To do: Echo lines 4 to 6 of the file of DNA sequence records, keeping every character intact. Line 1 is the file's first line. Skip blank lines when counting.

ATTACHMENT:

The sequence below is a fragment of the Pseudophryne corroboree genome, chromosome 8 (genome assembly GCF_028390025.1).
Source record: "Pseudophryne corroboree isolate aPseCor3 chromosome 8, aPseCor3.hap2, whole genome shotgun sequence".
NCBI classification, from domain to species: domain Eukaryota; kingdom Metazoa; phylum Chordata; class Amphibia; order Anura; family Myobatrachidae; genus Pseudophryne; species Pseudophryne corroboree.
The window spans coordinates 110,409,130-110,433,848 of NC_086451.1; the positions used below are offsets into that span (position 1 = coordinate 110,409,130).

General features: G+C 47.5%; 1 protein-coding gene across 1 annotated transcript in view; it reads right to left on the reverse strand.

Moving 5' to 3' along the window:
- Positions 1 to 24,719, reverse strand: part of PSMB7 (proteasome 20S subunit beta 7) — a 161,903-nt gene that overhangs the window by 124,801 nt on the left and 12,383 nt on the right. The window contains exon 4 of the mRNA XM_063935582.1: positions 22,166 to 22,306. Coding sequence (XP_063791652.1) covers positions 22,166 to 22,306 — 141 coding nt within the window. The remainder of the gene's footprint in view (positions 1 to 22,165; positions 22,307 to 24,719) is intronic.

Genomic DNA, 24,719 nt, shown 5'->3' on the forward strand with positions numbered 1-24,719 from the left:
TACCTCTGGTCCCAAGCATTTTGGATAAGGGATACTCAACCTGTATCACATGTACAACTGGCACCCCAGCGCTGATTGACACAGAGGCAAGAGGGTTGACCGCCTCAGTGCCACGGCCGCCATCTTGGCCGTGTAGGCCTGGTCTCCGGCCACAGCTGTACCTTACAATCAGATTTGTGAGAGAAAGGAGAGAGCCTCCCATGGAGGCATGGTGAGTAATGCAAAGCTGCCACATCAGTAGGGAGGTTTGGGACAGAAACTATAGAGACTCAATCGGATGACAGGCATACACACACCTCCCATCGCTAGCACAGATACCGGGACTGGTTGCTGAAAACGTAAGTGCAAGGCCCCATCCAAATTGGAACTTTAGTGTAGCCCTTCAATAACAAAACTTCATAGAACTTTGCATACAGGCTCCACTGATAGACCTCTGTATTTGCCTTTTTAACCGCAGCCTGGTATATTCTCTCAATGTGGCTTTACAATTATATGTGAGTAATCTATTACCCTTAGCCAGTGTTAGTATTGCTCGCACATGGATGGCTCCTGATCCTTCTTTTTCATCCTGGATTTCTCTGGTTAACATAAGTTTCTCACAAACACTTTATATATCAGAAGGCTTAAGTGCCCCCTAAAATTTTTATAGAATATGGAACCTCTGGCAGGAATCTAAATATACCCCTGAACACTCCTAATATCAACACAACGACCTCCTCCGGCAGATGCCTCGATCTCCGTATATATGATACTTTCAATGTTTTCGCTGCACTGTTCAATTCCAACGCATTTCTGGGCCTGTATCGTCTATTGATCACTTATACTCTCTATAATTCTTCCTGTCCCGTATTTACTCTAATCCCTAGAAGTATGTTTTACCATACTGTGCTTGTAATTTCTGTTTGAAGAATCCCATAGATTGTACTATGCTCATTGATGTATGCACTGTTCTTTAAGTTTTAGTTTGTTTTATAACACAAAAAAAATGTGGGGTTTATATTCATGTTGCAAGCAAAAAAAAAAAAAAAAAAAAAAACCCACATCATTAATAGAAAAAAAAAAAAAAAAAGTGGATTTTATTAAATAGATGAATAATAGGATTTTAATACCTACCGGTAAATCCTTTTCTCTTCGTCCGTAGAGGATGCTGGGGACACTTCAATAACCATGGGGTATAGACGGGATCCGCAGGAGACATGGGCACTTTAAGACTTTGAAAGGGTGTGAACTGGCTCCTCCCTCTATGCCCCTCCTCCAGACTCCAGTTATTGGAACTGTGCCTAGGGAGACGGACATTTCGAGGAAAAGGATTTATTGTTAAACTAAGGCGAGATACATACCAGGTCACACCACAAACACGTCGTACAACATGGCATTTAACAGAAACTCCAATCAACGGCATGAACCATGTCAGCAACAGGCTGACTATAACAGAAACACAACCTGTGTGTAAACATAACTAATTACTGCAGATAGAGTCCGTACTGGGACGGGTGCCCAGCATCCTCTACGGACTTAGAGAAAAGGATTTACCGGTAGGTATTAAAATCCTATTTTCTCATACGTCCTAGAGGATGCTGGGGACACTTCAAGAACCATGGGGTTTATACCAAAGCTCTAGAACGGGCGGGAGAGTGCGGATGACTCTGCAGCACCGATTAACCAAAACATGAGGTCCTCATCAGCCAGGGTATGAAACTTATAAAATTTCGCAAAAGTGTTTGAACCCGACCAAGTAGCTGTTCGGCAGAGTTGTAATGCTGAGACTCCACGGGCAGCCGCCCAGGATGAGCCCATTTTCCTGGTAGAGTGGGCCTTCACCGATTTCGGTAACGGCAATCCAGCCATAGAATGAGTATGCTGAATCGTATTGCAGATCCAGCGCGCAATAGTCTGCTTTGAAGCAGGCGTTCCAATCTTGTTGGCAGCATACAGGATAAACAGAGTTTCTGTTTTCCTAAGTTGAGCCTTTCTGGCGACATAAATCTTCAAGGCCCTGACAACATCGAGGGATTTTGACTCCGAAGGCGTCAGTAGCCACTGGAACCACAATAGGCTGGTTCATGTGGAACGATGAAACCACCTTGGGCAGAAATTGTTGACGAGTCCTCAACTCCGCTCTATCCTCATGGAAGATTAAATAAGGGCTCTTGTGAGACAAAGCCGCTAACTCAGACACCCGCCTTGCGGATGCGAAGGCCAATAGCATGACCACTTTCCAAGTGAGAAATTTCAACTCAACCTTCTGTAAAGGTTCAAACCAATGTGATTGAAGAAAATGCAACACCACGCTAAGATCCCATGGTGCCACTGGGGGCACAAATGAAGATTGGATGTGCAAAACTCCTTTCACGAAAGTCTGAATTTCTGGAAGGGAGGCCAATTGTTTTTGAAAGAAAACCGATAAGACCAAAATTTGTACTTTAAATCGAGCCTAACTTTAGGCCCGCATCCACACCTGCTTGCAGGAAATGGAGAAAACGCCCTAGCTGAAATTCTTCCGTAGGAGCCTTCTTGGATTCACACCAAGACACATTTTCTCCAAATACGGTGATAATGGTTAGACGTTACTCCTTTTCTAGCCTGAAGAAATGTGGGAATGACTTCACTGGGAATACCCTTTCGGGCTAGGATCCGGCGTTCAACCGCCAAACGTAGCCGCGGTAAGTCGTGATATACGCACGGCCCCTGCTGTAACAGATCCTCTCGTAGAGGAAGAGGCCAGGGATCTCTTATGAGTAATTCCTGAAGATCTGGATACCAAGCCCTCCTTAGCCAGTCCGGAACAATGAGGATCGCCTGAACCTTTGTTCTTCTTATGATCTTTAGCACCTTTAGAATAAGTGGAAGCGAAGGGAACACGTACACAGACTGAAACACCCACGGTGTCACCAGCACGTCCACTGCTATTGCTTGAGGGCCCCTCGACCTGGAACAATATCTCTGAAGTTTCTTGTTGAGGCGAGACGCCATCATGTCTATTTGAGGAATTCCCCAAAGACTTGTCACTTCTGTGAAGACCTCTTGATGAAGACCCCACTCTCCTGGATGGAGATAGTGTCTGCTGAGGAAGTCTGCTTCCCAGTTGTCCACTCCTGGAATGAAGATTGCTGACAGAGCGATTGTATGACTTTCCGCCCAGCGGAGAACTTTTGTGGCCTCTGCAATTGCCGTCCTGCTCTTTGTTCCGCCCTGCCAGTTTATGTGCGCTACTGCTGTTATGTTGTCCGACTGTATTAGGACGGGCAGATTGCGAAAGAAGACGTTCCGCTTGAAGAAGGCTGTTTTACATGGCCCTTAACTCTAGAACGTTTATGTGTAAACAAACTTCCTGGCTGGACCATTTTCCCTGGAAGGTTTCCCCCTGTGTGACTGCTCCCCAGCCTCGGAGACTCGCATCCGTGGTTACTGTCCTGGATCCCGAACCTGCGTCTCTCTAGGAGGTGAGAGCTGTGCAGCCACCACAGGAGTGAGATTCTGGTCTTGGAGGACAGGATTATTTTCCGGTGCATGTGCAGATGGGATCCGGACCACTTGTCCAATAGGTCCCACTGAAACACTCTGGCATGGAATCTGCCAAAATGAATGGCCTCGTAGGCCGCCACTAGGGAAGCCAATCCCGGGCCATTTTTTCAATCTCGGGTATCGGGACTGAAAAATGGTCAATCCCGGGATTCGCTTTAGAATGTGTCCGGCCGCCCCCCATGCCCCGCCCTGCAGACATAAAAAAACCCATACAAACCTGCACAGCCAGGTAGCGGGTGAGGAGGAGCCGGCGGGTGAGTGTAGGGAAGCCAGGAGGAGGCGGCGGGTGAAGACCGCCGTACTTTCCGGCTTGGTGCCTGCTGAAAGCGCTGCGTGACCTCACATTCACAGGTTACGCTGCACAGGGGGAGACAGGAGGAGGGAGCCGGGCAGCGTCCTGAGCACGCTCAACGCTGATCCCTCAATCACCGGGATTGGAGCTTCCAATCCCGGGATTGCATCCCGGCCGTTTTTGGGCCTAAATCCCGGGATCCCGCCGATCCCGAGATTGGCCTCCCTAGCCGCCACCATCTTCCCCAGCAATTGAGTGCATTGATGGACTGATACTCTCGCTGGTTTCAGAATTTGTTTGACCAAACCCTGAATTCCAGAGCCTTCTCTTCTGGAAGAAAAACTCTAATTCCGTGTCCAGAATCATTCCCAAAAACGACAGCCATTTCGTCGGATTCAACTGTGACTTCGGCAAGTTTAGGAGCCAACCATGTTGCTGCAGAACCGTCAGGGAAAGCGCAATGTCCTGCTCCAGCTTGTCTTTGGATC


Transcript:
The window spans coordinates 110,409,130-110,433,848 of NC_086451.1; the positions used below are offsets into that span (position 1 = coordinate 110,409,130).

General features: G+C 47.5%; 1 protein-coding gene across 1 annotated transcript in view; it reads right to left on the reverse strand.

Moving 5' to 3' along the window: